As demonstrated by the economist Robert Prechter, long-term economic rallies are correlated with the re-election of incumbents (think “stay the course”). In turn, stock market crashes and sustained downturns are predictive of incumbent loses and changes in power (think “throw the bums out”). This becomes quite pronounced in “landslide” elections. Dwight Eisenhower was re-elected overwhelmingly in 1956 right in the middle of a 15-year bull market stretching from 1940-1966. Lyndon B. Johnson achieved a similar coup in 1964, just as the market topped. Nixon was re-elected in a historic landslide in 1972 at the top of an economic recovery—only to have his presidency destroyed as the markets went into free-fall in 1974. In 1979, Jimmy Carter gave a televised speech ever since known by the moniker “malaise”; he diagnosed a country torn apart by “fragmentation and self-interest.” Reagan, on the other hand—elected as this episode of inflation and decline came to end—would be remembered by his 1984 campaign ad “Morning in America”; the commercial proudly announced the return of traditional values, but also the wealth, ambition, and confidence—and greed and arrogance—that are synonymous with “The ’80s.” Each of these episodes are indicators of “social mood,” the collective emotions that inform and undergird economic cycles.

“Turning Point” Elections and the Dow Jones Industrial Average

Source for chart: MacroTrends

Barack Obama was at the right place at the right time—a certain luck that seems to characterize his entire life. When he took office in 2009, the Dow Jones Industrial Index was at a local nadir of 8,000. By the time of his reelection, it was at 13,000. He left office when it was approaching 20,000. The Republican refrain that Obama’s “big-spending,” “socialist” programs would destroy the economy simply fell on deaf ears.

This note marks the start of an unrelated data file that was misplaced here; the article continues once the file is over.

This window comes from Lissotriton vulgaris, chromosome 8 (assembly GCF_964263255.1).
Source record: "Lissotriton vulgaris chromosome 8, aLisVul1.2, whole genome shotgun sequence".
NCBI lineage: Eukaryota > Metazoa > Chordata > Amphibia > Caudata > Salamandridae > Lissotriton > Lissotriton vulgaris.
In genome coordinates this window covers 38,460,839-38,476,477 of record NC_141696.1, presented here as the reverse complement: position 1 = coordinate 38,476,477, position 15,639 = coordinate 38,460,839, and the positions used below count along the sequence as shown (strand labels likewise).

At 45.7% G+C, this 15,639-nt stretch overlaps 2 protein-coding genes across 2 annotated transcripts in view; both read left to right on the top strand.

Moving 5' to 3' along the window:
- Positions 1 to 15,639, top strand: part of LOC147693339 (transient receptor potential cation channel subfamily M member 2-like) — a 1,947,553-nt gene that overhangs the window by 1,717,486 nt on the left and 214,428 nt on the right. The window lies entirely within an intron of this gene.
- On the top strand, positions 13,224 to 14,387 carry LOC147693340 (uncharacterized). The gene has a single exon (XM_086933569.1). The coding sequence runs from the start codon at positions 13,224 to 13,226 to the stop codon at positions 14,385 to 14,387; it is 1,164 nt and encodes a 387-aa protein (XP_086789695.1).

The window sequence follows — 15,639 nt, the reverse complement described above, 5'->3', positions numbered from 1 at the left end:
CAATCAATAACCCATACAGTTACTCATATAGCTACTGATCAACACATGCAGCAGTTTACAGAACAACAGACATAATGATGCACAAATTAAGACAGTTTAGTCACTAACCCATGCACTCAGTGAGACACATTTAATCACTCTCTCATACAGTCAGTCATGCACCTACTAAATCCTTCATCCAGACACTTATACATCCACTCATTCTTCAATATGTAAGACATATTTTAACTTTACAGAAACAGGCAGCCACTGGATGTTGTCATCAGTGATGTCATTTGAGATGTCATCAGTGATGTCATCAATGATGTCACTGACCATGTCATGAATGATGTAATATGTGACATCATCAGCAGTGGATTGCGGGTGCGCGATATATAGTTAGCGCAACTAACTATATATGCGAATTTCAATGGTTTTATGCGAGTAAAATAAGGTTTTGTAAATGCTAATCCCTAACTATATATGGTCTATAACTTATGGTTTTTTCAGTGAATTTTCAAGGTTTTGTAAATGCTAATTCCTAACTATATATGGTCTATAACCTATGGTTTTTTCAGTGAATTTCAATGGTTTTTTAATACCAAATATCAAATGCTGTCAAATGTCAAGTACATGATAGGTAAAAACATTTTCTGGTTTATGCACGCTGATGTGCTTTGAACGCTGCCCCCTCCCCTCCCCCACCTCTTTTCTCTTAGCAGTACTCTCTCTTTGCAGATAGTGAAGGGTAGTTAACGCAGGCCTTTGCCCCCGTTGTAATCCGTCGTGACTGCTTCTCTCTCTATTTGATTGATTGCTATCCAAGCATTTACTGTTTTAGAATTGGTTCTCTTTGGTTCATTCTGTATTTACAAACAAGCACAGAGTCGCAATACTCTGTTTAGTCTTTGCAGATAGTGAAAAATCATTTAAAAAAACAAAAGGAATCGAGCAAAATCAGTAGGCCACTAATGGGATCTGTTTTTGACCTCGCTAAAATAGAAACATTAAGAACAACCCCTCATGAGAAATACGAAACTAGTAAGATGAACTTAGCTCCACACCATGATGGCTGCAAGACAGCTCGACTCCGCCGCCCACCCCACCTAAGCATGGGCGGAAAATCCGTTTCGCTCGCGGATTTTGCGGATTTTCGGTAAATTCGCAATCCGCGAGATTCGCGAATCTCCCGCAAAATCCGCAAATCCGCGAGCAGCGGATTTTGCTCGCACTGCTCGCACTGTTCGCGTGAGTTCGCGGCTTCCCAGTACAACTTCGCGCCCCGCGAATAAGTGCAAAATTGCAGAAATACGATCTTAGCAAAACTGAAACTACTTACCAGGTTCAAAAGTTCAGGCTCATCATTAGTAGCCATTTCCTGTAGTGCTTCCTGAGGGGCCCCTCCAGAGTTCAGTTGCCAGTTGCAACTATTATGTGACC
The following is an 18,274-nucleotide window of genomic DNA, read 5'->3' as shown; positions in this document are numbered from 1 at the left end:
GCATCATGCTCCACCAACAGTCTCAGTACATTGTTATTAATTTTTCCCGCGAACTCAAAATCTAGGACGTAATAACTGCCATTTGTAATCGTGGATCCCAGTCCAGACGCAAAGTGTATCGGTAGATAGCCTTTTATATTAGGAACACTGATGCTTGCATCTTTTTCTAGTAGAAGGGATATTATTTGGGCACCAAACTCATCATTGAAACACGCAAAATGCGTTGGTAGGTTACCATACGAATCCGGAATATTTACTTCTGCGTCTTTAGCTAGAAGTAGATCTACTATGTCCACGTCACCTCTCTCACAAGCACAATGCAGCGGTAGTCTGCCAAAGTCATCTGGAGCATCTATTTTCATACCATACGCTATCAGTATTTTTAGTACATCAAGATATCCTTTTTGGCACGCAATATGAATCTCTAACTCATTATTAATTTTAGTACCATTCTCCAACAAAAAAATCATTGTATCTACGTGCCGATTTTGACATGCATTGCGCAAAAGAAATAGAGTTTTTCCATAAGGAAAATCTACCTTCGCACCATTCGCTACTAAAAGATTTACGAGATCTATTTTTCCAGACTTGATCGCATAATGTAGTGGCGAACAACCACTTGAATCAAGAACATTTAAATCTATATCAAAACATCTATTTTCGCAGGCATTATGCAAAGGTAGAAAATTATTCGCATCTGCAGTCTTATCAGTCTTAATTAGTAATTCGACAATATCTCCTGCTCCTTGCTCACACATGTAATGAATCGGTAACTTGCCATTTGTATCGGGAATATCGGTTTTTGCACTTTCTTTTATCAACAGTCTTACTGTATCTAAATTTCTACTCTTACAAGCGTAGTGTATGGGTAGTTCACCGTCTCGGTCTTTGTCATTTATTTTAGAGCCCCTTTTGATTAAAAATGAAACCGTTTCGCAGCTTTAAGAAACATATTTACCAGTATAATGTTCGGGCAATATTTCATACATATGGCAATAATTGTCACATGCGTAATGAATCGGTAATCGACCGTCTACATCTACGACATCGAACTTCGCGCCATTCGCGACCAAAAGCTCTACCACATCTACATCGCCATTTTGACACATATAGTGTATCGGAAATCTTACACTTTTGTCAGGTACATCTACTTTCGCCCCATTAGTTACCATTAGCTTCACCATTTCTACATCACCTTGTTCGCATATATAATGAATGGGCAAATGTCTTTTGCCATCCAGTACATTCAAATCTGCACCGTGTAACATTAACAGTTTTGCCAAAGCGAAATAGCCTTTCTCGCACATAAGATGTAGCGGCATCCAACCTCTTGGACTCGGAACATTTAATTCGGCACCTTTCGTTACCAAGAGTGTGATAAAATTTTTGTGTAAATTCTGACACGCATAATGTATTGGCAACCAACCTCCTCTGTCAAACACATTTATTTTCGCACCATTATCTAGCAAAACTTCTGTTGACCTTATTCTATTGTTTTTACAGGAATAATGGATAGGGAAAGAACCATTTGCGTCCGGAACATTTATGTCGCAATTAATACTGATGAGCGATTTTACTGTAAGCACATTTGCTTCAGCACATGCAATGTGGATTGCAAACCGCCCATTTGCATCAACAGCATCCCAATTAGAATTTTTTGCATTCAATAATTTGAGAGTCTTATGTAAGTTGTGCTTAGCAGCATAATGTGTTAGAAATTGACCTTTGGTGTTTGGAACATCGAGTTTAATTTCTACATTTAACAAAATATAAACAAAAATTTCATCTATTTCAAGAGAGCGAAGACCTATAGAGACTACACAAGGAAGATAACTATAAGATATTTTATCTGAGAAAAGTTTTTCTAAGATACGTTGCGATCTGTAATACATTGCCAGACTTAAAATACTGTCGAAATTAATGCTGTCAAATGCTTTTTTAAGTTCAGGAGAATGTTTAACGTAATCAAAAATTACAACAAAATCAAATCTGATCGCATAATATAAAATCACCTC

Trump has been dealt a different hand entirely. He entered office at the tail end of a long-term bull market. And the equities boom coincided with similar euphoria in real-estate, luxury consumption, and other markets. Put simply, the “Trump economy” began long before Trump and now has nowhere to go but down. Post-election, Trump, unsurprisingly, took credit for the gains in the stock market and low unemployment rates. When the bubble pops, as it inevitably will, he will be shouldered with the blame. As of this writing, the stock market was still in the range of all-time highs, but has shown major signs that a bear market is imminent, with various corrections of two to five percent—corrections that have been led by double-digit declines in the “big tech” stocks.

Interestingly, unlike Presidential elections, changes of power in the Midterms are not as easily correlated to market cycles: the 1994 “Revolution” occurred during an economic recovery; the Democratic sweep of the House in 2006 came at the height of the housing and stock bubbles; in 2008, the Republicans were thrown out of Congress with the crash—then let back in two years later as the recession deepened.

In the unlikely event that a stock market downturn occurs just before the November 6th Midterms, this will reveal a darkening social mood. In our view, a bear market in stocks and real-estate will occur in the next two years. This will deeply influence the 2020 election, define its tone and what issues are paramount, and suggest that a change of party in the White House is coming.

NPI’s 2018 Outlook

The Blue Period
Realignment and The New Majority
The Midterm Flip
The Great Decoupling
The Emerging Democratic Majority
The Unmentionable Majority